It’s extraordinarily rare to come across a prime time television show that places anyone over the age of 50, front and centre, unless it’s a programme solemnly ‘young-splaining’ the many horny problems with ageing.
Rock Till We Drop however, brings together two groups of people over the age of 64, who remind us all that dreams are dreams whatever your age. As one of the participants points out, “Life doesn’t finish the day you get your pension.” The series is so much more than a musical talent search, it manages to uncover the wealth of experiences, talent and chutzpah that all human beings have, and never forgets that people with big dreams make brilliant TV, whether they are 16 or 64.
One of the creatives behind the camera and development of this rare jewel is Mel Bezalel and we asked her to share some of the journey from brilliant idea to transmissions. Warts and all.
“Ideas for TV shows can come from anywhere – creatives enjoy recalling lightbulb moments in the shower, or hearing snatches of conversations on the bus and even the occasional lucid dreams that miraculously make it onto the notes app of your phone. In the case of Rock Till We Drop – it’s a show that came to be in a brainstorm thanks to a title that made our development team laugh: “101 Direction”. You’ll notice that this is now a pretty dated pun linked with One Direction – and that’s because we first came up with this idea back in 2017, a year or so after One Direction’s split, when Harry’s solo career was taking off.
Unusually for unscripted TV shows, the idea that emerged from this title changed very little from first inception to broadcast on BBC Two. Especially extraordinary as the show’s casting team were looking for contributors while many of the UK’s older population were shielding. It was a series that would bring together talented musicians, who just happened to be over-60, and have them perform in front of an unwitting young crowd – to blow them away and prove, once and for all, that age is just a number. The more we talked about it, the more convinced we were that this was a show that deserved to be made – partly because of how many issues this idea seamlessly covered: ageism, the invisibility of older people on TV, younger people connecting with older acts thanks to streaming, the positive impact of musical performance on physical and mental wellbeing – to name a few.
At the time, I was head of development at RDF Television, running a fantastic team of smart, passionate creatives who all contributed to this idea in different ways. As was usually the case in our team, the person who came up with the germ of an idea got first dibs at working it up, and as I came up with the ridiculous title – I had the pleasure of writing up the deck, getting buy-in from our executive producers in-house and broadcasters. Helpfully, RDF now had a track record in making upbeat popular factual shows about older people, as a few years earlier, my colleague Beth Morrey had come up with 100 Year Old Drivers – a documentary for ITV that was so popular, the company ended up making two subsequent episodes, and together, we later developed 100 Year Old Driving School, also for ITV. These were lovingly executive produced by Dan Barraclough, who went on to run Rock Till We Drop.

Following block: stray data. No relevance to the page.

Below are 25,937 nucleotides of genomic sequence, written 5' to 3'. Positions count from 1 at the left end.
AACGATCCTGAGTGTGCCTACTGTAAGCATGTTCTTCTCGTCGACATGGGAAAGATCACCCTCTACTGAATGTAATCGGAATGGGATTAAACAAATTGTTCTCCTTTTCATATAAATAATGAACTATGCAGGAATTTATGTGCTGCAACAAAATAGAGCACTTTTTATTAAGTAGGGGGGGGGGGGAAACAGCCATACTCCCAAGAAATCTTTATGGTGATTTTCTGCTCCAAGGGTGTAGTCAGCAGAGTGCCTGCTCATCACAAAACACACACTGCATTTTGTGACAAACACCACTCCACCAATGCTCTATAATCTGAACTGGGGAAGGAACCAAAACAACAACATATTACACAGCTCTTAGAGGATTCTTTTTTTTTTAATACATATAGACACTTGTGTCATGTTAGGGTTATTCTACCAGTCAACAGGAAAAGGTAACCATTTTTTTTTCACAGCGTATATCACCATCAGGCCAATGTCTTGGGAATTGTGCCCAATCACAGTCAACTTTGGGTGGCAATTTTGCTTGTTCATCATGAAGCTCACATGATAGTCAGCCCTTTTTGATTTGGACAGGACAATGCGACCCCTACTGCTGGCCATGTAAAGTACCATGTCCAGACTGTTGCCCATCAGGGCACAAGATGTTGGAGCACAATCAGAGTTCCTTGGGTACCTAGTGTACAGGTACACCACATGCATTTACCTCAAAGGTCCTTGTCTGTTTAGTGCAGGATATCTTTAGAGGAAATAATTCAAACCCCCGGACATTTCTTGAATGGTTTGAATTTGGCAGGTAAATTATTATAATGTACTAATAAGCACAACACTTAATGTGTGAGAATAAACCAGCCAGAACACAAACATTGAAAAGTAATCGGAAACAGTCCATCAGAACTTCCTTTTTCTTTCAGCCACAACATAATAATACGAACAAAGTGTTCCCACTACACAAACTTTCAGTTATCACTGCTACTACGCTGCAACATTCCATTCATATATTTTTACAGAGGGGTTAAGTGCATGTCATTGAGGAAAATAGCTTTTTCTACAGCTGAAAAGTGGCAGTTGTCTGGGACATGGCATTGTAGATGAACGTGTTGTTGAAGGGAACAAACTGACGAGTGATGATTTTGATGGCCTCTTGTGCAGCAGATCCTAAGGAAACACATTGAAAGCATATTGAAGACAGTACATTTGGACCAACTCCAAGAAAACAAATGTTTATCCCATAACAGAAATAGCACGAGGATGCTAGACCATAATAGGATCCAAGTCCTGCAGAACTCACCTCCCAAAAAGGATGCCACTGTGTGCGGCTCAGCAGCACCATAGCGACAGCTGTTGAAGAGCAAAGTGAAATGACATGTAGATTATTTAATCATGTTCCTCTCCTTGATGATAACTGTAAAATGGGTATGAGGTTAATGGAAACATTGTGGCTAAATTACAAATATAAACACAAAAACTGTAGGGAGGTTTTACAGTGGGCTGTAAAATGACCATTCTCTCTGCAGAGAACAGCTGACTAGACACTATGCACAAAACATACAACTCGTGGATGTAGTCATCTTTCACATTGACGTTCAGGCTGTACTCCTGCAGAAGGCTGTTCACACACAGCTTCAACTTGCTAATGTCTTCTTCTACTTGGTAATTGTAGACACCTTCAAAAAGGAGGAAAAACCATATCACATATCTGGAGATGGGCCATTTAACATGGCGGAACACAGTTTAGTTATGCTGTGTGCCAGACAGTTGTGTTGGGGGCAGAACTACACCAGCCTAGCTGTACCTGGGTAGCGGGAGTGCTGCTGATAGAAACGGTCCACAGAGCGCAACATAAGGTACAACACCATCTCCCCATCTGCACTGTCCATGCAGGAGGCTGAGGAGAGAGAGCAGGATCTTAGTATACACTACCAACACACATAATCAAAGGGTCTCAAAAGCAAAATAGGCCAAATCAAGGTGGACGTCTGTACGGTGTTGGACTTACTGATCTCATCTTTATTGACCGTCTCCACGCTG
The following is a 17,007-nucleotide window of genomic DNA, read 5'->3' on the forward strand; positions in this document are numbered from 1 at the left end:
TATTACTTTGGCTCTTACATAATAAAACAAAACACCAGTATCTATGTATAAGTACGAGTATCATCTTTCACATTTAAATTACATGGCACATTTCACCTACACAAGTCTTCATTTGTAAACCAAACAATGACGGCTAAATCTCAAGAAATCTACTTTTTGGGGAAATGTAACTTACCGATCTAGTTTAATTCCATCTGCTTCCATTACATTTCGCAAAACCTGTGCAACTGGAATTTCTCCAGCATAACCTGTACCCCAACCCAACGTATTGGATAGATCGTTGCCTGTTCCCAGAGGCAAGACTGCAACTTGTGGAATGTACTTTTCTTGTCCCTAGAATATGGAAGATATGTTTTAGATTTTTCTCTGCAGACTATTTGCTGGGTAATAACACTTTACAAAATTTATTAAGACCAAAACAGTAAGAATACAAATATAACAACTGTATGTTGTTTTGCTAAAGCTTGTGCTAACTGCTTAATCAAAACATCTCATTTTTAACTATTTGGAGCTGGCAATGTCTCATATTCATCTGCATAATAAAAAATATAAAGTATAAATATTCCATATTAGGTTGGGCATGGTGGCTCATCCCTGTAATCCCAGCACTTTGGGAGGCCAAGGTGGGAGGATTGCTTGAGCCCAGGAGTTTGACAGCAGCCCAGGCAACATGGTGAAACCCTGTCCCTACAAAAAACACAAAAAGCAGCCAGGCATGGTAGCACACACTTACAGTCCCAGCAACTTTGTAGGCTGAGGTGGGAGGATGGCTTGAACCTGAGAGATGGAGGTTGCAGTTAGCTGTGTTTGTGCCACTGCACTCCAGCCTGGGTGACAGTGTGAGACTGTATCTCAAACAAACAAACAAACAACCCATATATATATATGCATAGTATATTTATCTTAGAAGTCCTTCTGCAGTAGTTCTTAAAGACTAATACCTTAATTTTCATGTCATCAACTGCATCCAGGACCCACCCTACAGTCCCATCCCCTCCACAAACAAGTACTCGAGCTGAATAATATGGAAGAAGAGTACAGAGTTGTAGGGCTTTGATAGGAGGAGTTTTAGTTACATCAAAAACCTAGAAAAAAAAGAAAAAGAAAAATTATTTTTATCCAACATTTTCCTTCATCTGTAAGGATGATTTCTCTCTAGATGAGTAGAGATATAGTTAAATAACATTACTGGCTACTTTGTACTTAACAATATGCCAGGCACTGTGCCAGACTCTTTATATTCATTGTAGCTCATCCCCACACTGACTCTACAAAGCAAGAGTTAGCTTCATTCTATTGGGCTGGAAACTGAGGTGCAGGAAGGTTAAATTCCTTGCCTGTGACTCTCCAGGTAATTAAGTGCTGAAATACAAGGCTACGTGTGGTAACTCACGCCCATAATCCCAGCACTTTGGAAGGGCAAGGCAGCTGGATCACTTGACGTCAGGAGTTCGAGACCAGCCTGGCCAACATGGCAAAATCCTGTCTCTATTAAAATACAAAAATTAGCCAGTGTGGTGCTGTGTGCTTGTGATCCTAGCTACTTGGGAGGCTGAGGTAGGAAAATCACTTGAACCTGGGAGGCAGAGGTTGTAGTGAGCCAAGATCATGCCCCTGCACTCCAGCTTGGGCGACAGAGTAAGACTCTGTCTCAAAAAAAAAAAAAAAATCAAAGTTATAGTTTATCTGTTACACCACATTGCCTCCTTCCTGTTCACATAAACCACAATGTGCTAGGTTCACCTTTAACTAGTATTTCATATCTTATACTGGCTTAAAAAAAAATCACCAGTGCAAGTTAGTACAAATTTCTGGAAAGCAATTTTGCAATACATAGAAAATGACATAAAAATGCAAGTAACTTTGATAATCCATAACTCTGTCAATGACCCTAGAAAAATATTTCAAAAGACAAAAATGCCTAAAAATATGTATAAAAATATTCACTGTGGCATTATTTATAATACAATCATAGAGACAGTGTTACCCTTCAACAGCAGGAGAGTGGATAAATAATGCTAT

This experience of working with older contributors was critical to the development of the BBC Two series, because we’d made strong connections with community organisations working with older adults – back then, they helped us cast funny, charismatic and thoughtful pensioners who parallel parked into their 90s and beyond, and now many were keen to help us find super-talented older musicians. With these relationships in place, Dan hired an impressive assistant producer called Amy Gibb who had worked on music programming like the Proms and Glastonbury, and had her own network of contacts to dive into for this project. Amy’s job was to do some initial casting of older musicians, to convince ourselves, as well as broadcasters, that our idea was more than a funny title – that there really were older people out there as talented and mischievous as we imagined.